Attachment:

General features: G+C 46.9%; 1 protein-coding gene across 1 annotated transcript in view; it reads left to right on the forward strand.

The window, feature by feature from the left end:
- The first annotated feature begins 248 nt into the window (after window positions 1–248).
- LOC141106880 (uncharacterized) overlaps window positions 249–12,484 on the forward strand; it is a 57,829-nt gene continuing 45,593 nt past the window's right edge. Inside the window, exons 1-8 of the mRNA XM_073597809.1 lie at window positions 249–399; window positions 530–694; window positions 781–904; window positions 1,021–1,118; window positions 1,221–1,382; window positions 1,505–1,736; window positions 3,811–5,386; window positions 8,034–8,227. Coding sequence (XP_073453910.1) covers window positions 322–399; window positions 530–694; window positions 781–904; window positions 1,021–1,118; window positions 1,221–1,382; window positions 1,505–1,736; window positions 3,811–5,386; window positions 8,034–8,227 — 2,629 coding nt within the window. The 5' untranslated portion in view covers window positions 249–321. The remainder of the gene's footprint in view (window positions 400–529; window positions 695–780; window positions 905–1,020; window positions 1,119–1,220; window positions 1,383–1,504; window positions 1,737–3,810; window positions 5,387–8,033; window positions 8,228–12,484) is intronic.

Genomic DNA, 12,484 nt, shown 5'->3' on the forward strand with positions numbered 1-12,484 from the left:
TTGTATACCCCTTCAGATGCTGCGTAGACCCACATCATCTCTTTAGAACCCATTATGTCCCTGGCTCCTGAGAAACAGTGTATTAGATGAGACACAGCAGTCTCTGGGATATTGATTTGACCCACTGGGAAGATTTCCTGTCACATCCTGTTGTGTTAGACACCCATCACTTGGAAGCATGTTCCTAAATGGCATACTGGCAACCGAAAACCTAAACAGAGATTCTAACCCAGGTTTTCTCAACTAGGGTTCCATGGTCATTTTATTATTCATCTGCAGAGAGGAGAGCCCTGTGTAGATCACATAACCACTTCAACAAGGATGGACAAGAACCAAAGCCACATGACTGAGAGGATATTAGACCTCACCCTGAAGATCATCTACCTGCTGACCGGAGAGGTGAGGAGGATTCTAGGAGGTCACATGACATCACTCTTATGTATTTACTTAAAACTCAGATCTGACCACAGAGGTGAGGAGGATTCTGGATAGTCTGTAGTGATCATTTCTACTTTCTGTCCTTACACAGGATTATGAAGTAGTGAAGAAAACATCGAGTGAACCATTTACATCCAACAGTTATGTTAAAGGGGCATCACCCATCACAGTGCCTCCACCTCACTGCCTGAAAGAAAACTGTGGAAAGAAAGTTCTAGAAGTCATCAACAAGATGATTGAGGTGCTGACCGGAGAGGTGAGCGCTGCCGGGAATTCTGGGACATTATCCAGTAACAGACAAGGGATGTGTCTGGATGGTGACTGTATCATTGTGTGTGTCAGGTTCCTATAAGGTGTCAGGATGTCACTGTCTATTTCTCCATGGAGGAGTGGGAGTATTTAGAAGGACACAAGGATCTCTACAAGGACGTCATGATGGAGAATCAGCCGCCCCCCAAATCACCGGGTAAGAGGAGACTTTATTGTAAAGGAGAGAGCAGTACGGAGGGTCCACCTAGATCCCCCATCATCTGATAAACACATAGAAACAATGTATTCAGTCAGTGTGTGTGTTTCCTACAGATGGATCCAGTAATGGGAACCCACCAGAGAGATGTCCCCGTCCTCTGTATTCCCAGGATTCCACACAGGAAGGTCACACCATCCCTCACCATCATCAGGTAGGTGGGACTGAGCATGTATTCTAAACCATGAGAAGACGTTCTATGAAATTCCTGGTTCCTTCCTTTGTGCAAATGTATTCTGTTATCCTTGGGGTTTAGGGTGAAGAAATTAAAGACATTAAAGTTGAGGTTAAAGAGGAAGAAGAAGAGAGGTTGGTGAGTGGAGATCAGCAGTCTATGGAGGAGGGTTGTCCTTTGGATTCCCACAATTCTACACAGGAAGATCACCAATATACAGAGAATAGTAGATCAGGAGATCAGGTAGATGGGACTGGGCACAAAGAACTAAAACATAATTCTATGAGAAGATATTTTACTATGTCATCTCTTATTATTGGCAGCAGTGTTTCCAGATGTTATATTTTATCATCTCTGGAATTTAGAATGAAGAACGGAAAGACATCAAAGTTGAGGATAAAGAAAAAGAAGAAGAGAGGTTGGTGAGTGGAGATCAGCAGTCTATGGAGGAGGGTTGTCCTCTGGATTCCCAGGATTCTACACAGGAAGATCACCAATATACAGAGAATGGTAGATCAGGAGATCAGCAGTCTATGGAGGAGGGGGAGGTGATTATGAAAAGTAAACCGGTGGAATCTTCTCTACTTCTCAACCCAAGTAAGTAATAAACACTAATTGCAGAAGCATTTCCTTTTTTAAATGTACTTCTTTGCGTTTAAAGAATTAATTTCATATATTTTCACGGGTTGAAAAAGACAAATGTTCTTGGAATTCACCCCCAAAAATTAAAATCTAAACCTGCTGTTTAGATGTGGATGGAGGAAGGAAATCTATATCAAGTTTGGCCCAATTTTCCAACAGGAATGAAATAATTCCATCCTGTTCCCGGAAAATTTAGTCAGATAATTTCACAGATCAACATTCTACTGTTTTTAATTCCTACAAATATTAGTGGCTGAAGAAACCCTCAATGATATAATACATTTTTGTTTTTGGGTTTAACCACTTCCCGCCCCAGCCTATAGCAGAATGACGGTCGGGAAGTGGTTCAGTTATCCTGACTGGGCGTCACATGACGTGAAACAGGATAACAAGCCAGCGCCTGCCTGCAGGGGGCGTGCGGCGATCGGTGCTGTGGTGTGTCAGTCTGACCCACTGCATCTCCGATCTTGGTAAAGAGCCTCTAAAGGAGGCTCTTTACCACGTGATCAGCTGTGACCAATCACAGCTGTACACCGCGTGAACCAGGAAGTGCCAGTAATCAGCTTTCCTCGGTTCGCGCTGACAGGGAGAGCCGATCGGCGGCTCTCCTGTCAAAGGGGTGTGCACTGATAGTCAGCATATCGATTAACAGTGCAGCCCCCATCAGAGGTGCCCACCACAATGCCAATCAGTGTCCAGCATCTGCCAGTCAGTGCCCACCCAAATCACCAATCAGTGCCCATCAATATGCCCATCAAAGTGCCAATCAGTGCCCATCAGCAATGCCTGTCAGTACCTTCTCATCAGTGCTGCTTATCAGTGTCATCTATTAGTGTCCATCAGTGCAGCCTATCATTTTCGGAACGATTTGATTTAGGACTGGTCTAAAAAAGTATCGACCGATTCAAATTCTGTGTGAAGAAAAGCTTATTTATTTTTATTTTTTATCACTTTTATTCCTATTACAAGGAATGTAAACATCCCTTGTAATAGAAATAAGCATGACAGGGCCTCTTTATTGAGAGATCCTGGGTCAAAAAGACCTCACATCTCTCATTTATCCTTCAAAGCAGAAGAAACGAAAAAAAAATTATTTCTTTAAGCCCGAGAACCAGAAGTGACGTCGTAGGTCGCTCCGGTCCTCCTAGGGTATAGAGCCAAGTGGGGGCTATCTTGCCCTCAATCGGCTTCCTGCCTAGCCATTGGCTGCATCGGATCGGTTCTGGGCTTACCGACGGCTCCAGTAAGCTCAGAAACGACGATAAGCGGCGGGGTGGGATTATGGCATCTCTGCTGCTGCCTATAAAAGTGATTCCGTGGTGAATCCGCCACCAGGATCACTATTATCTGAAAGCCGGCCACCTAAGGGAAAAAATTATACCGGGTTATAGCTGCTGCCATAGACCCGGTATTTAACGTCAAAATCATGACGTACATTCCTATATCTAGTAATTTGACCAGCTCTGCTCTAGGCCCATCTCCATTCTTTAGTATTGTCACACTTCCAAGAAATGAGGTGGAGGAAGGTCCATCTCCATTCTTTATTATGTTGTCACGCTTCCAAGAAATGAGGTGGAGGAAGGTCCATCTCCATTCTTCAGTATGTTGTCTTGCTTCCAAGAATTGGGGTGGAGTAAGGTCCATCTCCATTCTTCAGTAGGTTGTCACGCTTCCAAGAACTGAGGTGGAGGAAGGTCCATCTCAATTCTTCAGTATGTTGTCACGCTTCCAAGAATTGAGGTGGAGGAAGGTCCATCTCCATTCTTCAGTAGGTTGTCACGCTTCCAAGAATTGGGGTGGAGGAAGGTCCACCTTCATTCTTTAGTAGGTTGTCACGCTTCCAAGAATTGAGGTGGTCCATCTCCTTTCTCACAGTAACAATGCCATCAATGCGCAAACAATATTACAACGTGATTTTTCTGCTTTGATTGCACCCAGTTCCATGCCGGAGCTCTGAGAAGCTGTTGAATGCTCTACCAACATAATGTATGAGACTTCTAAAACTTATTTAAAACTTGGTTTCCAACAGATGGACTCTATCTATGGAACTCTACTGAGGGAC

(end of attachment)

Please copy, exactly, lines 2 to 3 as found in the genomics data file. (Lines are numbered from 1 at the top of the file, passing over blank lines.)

The window, feature by feature from the left end:
- The first annotated feature begins 248 nt into the window (after window positions 1–248).